December’s Stars and Planets

The best meteor shower of the year occurs in mid-December when ‘shooting stars’ appear to blast out of the Name A Star Live constellation Gemini.  The peak of this year’s Geminid meteor shower occurs over the night of December 13/14 when, under optimal observing conditions (e.g., FAR from city lights), you may be able to see as many as 80 to 120 shooting stars per hour.  But most people generally don’t observe under perfect conditions.  Still, you should see quite a show!

Also, if you’re busy the evening of December 13/14, not to worry: You can still see plenty of Geminid meteors between December 4 and 17.

Geminid Meteor Shower
This meteor shower is called “The Geminid’s” because meteors appear to shoot out from the constellation Gemini.  This year the “radiant” — the central point from which the shooting stars emerge — will be near the bright star “Castor” (at “A” in the diagram above).  The bright star “Pollux” is at “B.”  Castor and Pollux are the brightest stars in the constellation Gemini, which is outlined in this diagram.  Also outlined here is the Name A Star Live constellation “Cancer” (at “C”).

The best way to enjoy a meteor shower is to lie down in a lawn chair — along with friends and family, and maybe even the family dog  — and look up.  That’s it!  No telescopes, binoculars or apps required.  If you want to locate Gemini in the night sky, consider getting our planisphere constellation finder or our Virtual Planetarium™ software.  But you don’t really have to locate the constellation to enjoy seeing shooting stars: Just lie down on your back and look up. The farther away from city lights you get, the more shooting stars you will see.  The best time to see the meteors will be between roughly 10 pm and 2 am.  But if you can’t stay out that late Thursday night/Friday morning, there will still be plenty of Geminid meteors to see this coming weekend.  Be sure to dress for the weather, and bring along some food and drink.  Enjoy!

And here is a perhaps overly-dramatic video about this year’s Geminids: While the Geminid meteor shower is the best of the year, it is easy to overhype.  Still, this video is nicely done: Take a look!


Best Time of the Year to See Jupiter

The mighty planet Jupiter dominates the night sky in December.  It also reaches “opposition” this month, meaning that this is a point in time when the Earth is directly between the Sun and Jupiter.  That in turn means that this is the best time of the year to see Jupiter since it is so bright.  Look for the brightest ‘star’ you see over the eastern horizon after sunset: That will be Jupiter!  The king of the planets is located in the Name A Star Live constellation Taurus throughout the last month of 2012.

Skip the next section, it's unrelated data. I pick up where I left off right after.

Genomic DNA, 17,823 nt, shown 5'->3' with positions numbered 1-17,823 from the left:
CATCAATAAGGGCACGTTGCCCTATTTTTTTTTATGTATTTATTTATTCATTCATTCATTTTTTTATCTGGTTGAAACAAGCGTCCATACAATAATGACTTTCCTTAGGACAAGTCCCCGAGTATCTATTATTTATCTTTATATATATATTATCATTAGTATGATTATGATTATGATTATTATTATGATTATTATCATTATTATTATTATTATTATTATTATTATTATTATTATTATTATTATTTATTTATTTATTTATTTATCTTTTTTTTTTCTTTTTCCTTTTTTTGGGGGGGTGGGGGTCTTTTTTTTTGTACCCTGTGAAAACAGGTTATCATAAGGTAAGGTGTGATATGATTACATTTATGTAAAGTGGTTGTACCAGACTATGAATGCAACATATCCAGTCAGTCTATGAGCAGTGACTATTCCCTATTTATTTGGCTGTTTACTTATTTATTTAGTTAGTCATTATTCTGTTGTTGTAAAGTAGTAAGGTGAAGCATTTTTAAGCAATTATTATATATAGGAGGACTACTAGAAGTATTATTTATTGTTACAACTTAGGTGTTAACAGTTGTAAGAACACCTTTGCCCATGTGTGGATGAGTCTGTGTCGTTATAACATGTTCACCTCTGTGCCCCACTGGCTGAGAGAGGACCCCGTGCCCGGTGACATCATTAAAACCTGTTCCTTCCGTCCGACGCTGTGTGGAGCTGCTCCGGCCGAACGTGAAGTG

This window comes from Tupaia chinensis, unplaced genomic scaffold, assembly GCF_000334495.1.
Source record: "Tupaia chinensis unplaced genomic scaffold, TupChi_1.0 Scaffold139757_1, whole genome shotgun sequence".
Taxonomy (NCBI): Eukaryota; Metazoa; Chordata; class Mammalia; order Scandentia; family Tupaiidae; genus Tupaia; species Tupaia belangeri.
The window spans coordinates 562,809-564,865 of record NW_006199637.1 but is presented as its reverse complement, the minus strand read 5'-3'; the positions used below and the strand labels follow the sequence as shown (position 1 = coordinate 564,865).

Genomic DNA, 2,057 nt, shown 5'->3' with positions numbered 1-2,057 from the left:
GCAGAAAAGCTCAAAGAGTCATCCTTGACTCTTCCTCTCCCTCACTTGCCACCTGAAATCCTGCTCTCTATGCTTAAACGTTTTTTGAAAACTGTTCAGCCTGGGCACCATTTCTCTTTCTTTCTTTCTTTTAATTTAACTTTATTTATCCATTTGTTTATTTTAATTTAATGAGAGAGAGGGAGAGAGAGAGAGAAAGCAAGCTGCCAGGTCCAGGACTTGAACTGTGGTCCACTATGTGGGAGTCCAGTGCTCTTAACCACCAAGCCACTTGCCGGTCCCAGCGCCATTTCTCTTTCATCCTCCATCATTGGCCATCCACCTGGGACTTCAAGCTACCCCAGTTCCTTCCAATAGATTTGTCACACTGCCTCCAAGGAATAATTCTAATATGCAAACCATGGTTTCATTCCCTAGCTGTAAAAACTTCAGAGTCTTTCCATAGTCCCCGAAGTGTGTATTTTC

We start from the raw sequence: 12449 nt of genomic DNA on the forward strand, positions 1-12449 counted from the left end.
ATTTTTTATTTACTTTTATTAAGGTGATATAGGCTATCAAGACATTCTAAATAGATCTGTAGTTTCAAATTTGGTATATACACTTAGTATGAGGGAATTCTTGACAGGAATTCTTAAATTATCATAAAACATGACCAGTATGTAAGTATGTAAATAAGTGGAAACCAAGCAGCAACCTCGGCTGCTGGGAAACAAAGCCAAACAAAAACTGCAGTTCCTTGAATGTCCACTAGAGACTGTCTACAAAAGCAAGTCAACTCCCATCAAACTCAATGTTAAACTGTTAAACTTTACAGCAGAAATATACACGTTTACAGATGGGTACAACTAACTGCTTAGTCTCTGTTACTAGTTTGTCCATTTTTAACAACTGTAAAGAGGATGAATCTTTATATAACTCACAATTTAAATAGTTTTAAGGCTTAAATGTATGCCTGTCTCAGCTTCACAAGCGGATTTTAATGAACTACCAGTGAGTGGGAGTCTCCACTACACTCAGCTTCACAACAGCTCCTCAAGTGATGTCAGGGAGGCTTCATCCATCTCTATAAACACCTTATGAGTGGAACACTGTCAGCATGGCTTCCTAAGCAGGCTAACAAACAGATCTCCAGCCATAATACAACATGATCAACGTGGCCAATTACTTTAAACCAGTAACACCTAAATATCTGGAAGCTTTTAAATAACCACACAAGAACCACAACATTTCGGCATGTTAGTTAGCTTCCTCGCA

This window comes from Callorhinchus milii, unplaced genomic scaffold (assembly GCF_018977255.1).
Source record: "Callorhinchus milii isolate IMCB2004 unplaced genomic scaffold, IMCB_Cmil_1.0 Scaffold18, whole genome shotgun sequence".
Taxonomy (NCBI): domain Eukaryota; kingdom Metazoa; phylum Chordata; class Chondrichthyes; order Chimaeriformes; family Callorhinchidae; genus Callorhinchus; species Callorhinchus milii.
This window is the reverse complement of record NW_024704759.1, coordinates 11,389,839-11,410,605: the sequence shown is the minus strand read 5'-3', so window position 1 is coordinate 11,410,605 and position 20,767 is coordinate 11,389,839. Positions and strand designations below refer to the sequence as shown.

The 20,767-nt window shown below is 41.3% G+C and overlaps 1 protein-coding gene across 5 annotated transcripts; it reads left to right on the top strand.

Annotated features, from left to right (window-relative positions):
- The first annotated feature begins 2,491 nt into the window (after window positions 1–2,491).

Jupiter in the evening sky
The view facing east in the early evening hours during early December.  Jupiter (at “A”) is in the V-shaped group of stars known as the “Hyades,” marked by the bright star Aldebaran (at “B”).  You may see the pretty group of stars called the “Pleiades” (at “C”).  Many people confuse the Pleiades with the Little Dipper, which is located toward the northern horizon.  Depending on your location on Earth, you may see the giant constellation Orion (“D”) rising above the eastern horizon.  If you live in the southern hemisphere of Earth (e.g., Australia or New Zealand), these stars will appear ‘upside down’ to you.

The Winter Solstice and the End of the World

There’s been a lot in media this year about how the ancient Maya predicted the world would come to an end around December 21, 2012, or that “Nibiru,” a supposed planet discovered by the ancient Sumerians, is headed toward Earth.  These are hoaxes.

Aztec Calendar
This image from NASA features, in the foreground, the famous Aztec calendar, while the background is a satellite image of the outer layers of the Sun. The Aztec calendar incorporates a mythological and calendrical system derived from earlier Mesoamerican cultures, including the Maya.  The calendar, which was extremely accurate, was developed by observing the Sun’s motions in the sky over a long period of time.

NASA Senior Scientist David Morrison does an excellent job refuting these — and other — end-of-planet-Earth hoaxes at  NASA has posted another excellent discussion on this topic at .

In fact, we’re so confident that these are hoaxes that, should the world come to an end December 21, 2012, we will gladly issue full refunds to all our Name A Star Live customers on December 22!

But December 21, 2012 does mark the “Winter Solstice” — the point in time when winter begins in the northern hemisphere of Earth.  It’s a wonderful time of the year, with snow falling, Christmas carolers singing, New Year’s revelers partying, and football fans cheering.  We hope you have a very happy and safe holiday!

Finding your star in the night sky

Stars are located within constellations, which are just areas of the night sky. Scorpius, Aries and Taurus are examples of constellations. Your Name A Star Live Star Certificate displays the name of your constellation. You can use our online World Constellation Guide to determine if you can see your constellation during the evening hours (between sunset and midnight). Of course, you’ll need a telescope to see your star. But you can see your constellation without the use of a telescope. You can also find your constellation by using our Virtual Planetarium™ astronomy software. A planisphere is another useful device.

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